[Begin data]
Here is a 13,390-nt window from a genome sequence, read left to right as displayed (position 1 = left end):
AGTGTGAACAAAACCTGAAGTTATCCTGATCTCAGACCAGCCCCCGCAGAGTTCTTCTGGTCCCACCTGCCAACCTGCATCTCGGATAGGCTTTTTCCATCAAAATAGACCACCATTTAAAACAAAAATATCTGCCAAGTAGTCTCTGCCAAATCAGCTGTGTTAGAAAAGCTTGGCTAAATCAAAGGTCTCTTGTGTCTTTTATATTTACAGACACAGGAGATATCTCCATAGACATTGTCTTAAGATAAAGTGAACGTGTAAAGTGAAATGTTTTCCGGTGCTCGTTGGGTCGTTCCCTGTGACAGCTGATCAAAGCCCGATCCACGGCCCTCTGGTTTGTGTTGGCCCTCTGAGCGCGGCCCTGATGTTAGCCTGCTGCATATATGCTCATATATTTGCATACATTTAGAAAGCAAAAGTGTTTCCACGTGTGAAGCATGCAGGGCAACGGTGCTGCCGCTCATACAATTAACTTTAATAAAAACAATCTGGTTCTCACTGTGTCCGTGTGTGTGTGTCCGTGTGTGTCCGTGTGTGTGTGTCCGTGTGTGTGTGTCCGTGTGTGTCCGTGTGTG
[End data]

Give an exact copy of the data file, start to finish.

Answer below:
Here is a 13,390-nt window from a genome sequence, read left to right as displayed (position 1 = left end):
AGTGTGAACAAAACCTGAAGTTATCCTGATCTCAGACCAGCCCCCGCAGAGTTCTTCTGGTCCCACCTGCCAACCTGCATCTCGGATAGGCTTTTTCCATCAAAATAGACCACCATTTAAAACAAAAATATCTGCCAAGTAGTCTCTGCCAAATCAGCTGTGTTAGAAAAGCTTGGCTAAATCAAAGGTCTCTTGTGTCTTTTATATTTACAGACACAGGAGATATCTCCATAGACATTGTCTTAAGATAAAGTGAACGTGTAAAGTGAAATGTTTTCCGGTGCTCGTTGGGTCGTTCCCTGTGACAGCTGATCAAAGCCCGATCCACGGCCCTCTGGTTTGTGTTGGCCCTCTGAGCGCGGCCCTGATGTTAGCCTGCTGCATATATGCTCATATATTTGCATACATTTAGAAAGCAAAAGTGTTTCCACGTGTGAAGCATGCAGGGCAACGGTGCTGCCGCTCATACAATTAACTTTAATAAAAACAATCTGGTTCTCACTGTGTCCGTGTGTGTGTGTCCGTGTGTGTCCGTGTGTGTGTGTCCGTGTGTGTGTGTCCGTGTGTGTCCGTGTGTG